Access control: as well as physical access control, logical access control, which is applied to your IT network, determines who can access sensitive data and systems.
Choosing the Right Security Service Provider
Essential Features to Look For in a Security Company
Ability to Match Solutions to Needs: a competent security company won’t attempt to sell you a security system without a thorough understanding of your security flaws and, subsequently, your security requirements. Your security company should begin with a security assessment to accurately understand your needs.
Reliability: it’s crucial your security provider is reliable, which means they receive and respond to security alerts as quickly as possible. This is especially important if you subscribe to a 24/7 monitoring service, as they must be relied upon to watch over your property around the clock. It’s also important they provide you with reliable equipment and strive to ensure it remains reliable through regular testing and maintenance.
Cost and Contract Length: what are the costs of the security service, and what does it entail? Also, are you locked into a contract when you sign up for their services – and how long for?
Evaluating the Track Record of Security Providers
Just as insurance companies will assess your track record of security breaches and insurance claims, you must evaluate the track record of security companies. You can determine a security company’s track record of customer satisfaction by searching for independent reviews of their service online (as opposed to testimonials they publish on their own website). Customers will often go into detail about their dealings with a security company, especially if the experience was negative, so you’ll find out quickly if they’re unreliable and/or treat their clients poorly.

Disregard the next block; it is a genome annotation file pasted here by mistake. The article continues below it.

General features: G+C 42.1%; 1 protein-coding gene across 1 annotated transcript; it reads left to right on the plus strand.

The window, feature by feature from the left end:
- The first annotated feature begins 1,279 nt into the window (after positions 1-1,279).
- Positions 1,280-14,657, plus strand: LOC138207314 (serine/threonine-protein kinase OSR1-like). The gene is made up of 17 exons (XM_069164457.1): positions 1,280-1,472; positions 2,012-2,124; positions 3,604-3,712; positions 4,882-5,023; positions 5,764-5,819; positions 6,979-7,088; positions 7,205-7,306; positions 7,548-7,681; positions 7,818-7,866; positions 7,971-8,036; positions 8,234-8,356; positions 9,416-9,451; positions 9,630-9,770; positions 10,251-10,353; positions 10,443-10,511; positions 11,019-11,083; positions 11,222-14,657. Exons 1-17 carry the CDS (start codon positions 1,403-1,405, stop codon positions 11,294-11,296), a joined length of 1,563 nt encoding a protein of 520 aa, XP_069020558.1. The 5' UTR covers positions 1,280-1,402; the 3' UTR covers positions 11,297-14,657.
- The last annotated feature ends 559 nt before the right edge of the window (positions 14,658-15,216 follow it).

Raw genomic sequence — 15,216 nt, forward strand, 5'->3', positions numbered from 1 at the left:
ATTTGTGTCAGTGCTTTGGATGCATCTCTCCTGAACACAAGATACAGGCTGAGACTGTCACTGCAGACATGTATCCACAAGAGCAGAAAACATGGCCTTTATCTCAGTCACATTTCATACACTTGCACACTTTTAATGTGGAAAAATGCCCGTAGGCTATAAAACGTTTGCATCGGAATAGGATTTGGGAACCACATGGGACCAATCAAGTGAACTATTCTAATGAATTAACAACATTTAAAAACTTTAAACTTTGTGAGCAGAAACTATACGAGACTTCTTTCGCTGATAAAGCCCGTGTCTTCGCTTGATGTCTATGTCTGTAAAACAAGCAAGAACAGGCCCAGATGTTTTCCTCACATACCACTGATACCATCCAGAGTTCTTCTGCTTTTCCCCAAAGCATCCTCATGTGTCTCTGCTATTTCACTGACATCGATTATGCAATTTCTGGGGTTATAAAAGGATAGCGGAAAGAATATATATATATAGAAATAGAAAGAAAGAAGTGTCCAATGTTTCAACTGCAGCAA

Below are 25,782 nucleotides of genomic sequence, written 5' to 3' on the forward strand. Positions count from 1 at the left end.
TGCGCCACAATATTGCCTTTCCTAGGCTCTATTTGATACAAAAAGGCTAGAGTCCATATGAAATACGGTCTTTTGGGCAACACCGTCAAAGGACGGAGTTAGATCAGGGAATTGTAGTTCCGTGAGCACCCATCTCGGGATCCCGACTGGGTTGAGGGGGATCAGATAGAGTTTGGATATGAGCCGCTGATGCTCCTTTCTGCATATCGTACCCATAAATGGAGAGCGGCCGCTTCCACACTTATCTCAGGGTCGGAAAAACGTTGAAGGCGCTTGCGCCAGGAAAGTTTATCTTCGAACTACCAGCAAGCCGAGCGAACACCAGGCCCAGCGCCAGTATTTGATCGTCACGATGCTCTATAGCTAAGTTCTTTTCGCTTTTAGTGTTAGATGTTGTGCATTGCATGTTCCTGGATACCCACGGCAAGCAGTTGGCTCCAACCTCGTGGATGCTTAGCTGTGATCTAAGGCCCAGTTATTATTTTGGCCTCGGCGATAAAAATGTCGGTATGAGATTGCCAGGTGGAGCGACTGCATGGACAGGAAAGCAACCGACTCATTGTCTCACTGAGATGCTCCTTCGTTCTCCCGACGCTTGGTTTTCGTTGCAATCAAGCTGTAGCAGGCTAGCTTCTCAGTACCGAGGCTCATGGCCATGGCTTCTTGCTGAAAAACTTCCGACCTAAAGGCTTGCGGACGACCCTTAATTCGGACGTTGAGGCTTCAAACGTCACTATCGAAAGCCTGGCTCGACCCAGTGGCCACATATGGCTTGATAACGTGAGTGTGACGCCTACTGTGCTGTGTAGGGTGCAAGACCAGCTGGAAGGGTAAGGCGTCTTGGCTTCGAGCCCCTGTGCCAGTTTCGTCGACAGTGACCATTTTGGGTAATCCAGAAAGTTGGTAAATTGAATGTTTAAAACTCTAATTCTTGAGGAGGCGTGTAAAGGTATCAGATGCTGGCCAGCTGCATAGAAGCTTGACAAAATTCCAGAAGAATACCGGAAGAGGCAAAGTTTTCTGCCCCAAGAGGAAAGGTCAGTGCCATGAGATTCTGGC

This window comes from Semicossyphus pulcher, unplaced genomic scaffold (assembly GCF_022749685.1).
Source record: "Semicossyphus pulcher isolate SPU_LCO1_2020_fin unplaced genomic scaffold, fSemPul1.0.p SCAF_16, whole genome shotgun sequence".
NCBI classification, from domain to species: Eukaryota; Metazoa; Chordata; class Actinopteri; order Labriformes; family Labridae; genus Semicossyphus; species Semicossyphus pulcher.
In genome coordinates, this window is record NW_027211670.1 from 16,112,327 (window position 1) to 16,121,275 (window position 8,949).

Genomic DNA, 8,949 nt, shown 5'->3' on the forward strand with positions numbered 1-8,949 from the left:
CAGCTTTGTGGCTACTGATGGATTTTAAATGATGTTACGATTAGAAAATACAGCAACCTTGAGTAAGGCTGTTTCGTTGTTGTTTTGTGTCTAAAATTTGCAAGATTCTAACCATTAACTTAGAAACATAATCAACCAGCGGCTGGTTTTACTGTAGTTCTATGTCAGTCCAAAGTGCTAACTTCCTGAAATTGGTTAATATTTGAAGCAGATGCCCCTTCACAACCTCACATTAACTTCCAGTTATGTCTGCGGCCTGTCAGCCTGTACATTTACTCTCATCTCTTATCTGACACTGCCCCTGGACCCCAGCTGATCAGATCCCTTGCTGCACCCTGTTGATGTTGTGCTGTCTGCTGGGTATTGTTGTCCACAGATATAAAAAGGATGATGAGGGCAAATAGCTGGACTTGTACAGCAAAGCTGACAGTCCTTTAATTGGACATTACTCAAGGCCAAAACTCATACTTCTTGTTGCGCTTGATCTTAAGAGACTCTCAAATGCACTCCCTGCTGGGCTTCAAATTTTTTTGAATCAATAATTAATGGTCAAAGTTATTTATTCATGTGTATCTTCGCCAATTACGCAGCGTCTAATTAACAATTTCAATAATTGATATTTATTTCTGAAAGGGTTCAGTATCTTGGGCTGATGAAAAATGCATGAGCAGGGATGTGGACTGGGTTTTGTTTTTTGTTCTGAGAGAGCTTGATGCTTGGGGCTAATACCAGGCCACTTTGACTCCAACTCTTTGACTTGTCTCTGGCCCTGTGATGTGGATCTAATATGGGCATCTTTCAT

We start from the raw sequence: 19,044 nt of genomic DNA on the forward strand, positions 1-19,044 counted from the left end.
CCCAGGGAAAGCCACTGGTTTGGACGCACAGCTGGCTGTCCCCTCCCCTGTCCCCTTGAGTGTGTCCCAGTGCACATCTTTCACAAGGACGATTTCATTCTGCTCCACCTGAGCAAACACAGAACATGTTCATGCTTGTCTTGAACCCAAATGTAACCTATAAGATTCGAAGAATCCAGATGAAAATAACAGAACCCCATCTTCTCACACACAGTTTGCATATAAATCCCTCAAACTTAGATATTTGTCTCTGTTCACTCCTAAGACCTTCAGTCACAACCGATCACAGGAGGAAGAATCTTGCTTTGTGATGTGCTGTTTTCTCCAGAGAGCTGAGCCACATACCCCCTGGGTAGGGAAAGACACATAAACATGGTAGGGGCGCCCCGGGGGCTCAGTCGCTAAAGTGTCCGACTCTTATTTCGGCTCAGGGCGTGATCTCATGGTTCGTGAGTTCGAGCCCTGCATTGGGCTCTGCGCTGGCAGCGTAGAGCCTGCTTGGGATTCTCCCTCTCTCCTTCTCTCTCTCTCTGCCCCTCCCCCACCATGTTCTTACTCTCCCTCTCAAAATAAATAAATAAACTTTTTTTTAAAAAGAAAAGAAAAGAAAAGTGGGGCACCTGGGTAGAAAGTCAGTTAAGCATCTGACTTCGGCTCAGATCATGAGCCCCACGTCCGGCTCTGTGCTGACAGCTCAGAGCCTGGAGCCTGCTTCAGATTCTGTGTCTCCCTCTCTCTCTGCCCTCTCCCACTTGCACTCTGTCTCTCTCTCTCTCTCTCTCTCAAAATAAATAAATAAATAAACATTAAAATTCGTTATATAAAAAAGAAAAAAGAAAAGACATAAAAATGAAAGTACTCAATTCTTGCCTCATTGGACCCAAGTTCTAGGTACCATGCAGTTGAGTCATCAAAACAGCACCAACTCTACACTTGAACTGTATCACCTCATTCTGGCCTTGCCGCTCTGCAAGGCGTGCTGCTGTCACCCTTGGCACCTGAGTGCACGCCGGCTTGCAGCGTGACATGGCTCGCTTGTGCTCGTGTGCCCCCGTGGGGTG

Additionally, 24/7 security monitoring centres are assessed by the Australian Security Industry Association Limited (ASAIL), which enforces standards through regular audits. ASAIL evaluates security monitoring companies on the quality of their infrastructure (including their installed physical security measures), communication protocols, and the reliability of their systems – including redundancy measures. This makes an ASAIL rating a good indicator of a security company’s track record, with A1 being the highest grade awarded by ASAIL.
Security Monitoring as Part of a Comprehensive Risk Management Strategy
Here are a few ways to integrate security monitoring into your company’s overall risk management strategy.
Regular Testing and Assessment of Security Measures
You should test your security measures regularly to ensure they function as intended and will actually work in the event of a criminal incident. Whether you test your security systems weekly, monthly, quarterly, etc., depends on their scope and complexity, as well as your risk profile.
Additionally, you should periodically perform fresh risk assessments to reevaluate your entire risk posture. These should be performed annually or when you make significant changes to your business processes.
Employee Security Awareness Training
Without adequate security awareness training, employees may not understand how their actions can increase security risk. In light of this, it’s vital to educate your staff on security risks in their environment, teach them your security protocols and how to follow them, and train them to identify risks and how to report them. Investing in employee security awareness underpins your investment in your monitoring systems, as your staff are less likely to unintentionally undermine your implemented security solutions.
Coordinating Security Efforts with Insurance Providers
Where possible, include your insurance provider in the security assessment process by asking which security measures will help you reduce liability and lower coverage costs. You can also pass on any requirements from your insurance company to a security company, who’ll consider them as part of their assessment and help implement solutions that best match your needs.